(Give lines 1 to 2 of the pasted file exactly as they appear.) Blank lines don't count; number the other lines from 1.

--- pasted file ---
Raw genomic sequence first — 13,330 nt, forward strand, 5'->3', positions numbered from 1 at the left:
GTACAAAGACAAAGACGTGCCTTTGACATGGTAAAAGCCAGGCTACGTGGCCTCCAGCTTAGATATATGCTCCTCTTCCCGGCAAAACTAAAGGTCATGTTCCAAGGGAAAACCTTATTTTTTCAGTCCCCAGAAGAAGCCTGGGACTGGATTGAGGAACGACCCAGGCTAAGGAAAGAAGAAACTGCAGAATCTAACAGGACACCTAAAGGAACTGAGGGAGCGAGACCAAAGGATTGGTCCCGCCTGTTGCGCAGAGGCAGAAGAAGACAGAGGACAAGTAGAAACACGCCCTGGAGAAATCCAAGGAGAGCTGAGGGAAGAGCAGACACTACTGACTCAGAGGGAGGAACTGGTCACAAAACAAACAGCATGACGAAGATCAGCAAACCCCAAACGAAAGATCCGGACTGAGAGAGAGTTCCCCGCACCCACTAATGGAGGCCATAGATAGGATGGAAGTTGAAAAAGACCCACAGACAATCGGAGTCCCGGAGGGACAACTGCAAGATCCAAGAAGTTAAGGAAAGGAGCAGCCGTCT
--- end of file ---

Raw genomic sequence first — 13,330 nt, forward strand, 5'->3', positions numbered from 1 at the left:
GTACAAAGACAAAGACGTGCCTTTGACATGGTAAAAGCCAGGCTACGTGGCCTCCAGCTTAGATATATGCTCCTCTTCCCGGCAAAACTAAAGGTCATGTTCCAAGGGAAAACCTTATTTTTTCAGTCCCCAGAAGAAGCCTGGGACTGGATTGAGGAACGACCCAGGCTAAGGAAAGAAGAAACTGCAGAATCTAACAGGACACCTAAAGGAACTGAGGGAGCGAGACCAAAGGATTGGTCCCGCCTGTTGCGCAGAGGCAGAAGAAGACAGAGGACAAGTAGAAACACGCCCTGGAGAAATCCAAGGAGAGCTGAGGGAAGAGCAGACACTACTGACTCAGAGGGAGGAACTGGTCACAAAACAAACAGCATGACGAAGATCAGCAAACCCCAAACGAAAGATCCGGACTGAGAGAGAGTTCCCCGCACCCACTAATGGAGGCCATAGATAGGATGGAAGTTGAAAAAGACCCACAGACAATCGGAGTCCCGGAGGGACAACTGCAAGATCCAAGAAGTTAAGGAAAGGAGCAGCCGTCT